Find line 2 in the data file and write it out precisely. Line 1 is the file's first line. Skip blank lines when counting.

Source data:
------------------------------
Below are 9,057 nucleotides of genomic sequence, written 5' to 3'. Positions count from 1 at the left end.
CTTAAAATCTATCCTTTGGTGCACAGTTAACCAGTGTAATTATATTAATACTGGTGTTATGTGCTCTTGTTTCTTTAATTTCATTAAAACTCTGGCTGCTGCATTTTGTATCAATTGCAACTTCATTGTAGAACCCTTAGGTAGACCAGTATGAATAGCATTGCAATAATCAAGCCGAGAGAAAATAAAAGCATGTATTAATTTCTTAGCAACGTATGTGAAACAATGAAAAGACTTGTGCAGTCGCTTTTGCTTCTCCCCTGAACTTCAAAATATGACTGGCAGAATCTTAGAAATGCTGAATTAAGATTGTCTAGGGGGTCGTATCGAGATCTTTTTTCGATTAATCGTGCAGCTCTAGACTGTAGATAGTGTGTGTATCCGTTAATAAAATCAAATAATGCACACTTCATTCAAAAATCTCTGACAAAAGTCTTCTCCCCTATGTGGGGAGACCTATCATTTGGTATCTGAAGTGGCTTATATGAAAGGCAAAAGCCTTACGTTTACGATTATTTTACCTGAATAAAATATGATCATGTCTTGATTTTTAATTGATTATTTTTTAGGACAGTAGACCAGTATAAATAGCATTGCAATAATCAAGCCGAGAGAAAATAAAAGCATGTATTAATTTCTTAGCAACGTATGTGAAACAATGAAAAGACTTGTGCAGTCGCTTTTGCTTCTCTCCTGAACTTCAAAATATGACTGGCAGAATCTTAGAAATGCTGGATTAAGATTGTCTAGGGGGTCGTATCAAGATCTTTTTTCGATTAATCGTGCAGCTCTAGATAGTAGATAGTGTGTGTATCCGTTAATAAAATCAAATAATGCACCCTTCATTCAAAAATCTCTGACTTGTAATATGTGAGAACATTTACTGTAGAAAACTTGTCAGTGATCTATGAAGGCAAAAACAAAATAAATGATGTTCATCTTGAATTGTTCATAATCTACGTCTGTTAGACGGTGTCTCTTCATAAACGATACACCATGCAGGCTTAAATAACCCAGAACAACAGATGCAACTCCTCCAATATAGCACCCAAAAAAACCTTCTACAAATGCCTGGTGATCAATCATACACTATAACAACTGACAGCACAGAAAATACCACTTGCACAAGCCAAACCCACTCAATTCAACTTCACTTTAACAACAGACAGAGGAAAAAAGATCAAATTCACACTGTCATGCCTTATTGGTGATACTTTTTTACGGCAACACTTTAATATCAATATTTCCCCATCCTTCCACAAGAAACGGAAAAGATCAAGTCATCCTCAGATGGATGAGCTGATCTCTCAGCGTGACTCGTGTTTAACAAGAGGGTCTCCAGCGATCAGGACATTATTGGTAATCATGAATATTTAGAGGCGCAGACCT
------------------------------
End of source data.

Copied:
CTTAAAATCTATCCTTTGGTGCACAGTTAACCAGTGTAATTATATTAATACTGGTGTTATGTGCTCTTGTTTCTTTAATTTCATTAAAACTCTGGCTGCTGCATTTTGTATCAATTGCAACTTCATTGTAGAACCCTTAGGTAGACCAGTATGAATAGCATTGCAATAATCAAGCCGAGAGAAAATAAAAGCATGTATTAATTTCTTAGCAACGTATGTGAAACAATGAAAAGACTTGTGCAGTCGCTTTTGCTTCTCCCCTGAACTTCAAAATATGACTGGCAGAATCTTAGAAATGCTGAATTAAGATTGTCTAGGGGGTCGTATCGAGATCTTTTTTCGATTAATCGTGCAGCTCTAGACTGTAGATAGTGTGTGTATCCGTTAATAAAATCAAATAATGCACACTTCATTCAAAAATCTCTGACAAAAGTCTTCTCCCCTATGTGGGGAGACCTATCATTTGGTATCTGAAGTGGCTTATATGAAAGGCAAAAGCCTTACGTTTACGATTATTTTACCTGAATAAAATATGATCATGTCTTGATTTTTAATTGATTATTTTTTAGGACAGTAGACCAGTATAAATAGCATTGCAATAATCAAGCCGAGAGAAAATAAAAGCATGTATTAATTTCTTAGCAACGTATGTGAAACAATGAAAAGACTTGTGCAGTCGCTTTTGCTTCTCTCCTGAACTTCAAAATATGACTGGCAGAATCTTAGAAATGCTGGATTAAGATTGTCTAGGGGGTCGTATCAAGATCTTTTTTCGATTAATCGTGCAGCTCTAGATAGTAGATAGTGTGTGTATCCGTTAATAAAATCAAATAATGCACCCTTCATTCAAAAATCTCTGACTTGTAATATGTGAGAACATTTACTGTAGAAAACTTGTCAGTGATCTATGAAGGCAAAAACAAAATAAATGATGTTCATCTTGAATTGTTCATAATCTACGTCTGTTAGACGGTGTCTCTTCATAAACGATACACCATGCAGGCTTAAATAACCCAGAACAACAGATGCAACTCCTCCAATATAGCACCCAAAAAAACCTTCTACAAATGCCTGGTGATCAATCATACACTATAACAACTGACAGCACAGAAAATACCACTTGCACAAGCCAAACCCACTCAATTCAACTTCACTTTAACAACAGACAGAGGAAAAAAGATCAAATTCACACTGTCATGCCTTATTGGTGATACTTTTTTACGGCAACACTTTAATATCAATATTTCCCCATCCTTCCACAAGAAACGGAAAAGATCAAGTCATCCTCAGATGGATGAGCTGATCTCTCAGCGTGACTCGTGTTTAACAAGAGGGTCTCCAGCGATCAGGACATTATTGGTAATCATGAATATTTAGAGGCGCAGACCT